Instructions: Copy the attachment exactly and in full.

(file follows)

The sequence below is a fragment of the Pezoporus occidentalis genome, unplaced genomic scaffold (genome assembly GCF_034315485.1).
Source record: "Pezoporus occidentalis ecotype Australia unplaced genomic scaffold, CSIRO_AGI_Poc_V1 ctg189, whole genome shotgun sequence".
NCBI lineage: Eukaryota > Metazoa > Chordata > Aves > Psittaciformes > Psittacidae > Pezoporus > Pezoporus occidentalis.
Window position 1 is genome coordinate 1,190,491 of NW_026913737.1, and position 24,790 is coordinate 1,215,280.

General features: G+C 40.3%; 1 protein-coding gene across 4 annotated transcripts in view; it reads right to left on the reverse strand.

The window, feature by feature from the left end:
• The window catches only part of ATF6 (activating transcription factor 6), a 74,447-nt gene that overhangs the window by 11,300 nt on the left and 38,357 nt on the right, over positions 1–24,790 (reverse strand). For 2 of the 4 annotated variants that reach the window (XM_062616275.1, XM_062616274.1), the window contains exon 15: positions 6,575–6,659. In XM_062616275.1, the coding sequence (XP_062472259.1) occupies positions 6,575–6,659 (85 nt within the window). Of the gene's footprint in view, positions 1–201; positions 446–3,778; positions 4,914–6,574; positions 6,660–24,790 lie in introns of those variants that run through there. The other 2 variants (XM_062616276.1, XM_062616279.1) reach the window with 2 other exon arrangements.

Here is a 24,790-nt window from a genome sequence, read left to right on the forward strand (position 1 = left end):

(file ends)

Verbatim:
The sequence below is a fragment of the Pezoporus occidentalis genome, unplaced genomic scaffold (genome assembly GCF_034315485.1).
Source record: "Pezoporus occidentalis ecotype Australia unplaced genomic scaffold, CSIRO_AGI_Poc_V1 ctg189, whole genome shotgun sequence".
NCBI lineage: Eukaryota > Metazoa > Chordata > Aves > Psittaciformes > Psittacidae > Pezoporus > Pezoporus occidentalis.
Window position 1 is genome coordinate 1,190,491 of NW_026913737.1, and position 24,790 is coordinate 1,215,280.

General features: G+C 40.3%; 1 protein-coding gene across 4 annotated transcripts in view; it reads right to left on the reverse strand.

The window, feature by feature from the left end:
• The window catches only part of ATF6 (activating transcription factor 6), a 74,447-nt gene that overhangs the window by 11,300 nt on the left and 38,357 nt on the right, over positions 1–24,790 (reverse strand). For 2 of the 4 annotated variants that reach the window (XM_062616275.1, XM_062616274.1), the window contains exon 15: positions 6,575–6,659. In XM_062616275.1, the coding sequence (XP_062472259.1) occupies positions 6,575–6,659 (85 nt within the window). Of the gene's footprint in view, positions 1–201; positions 446–3,778; positions 4,914–6,574; positions 6,660–24,790 lie in introns of those variants that run through there. The other 2 variants (XM_062616276.1, XM_062616279.1) reach the window with 2 other exon arrangements.

Here is a 24,790-nt window from a genome sequence, read left to right on the forward strand (position 1 = left end):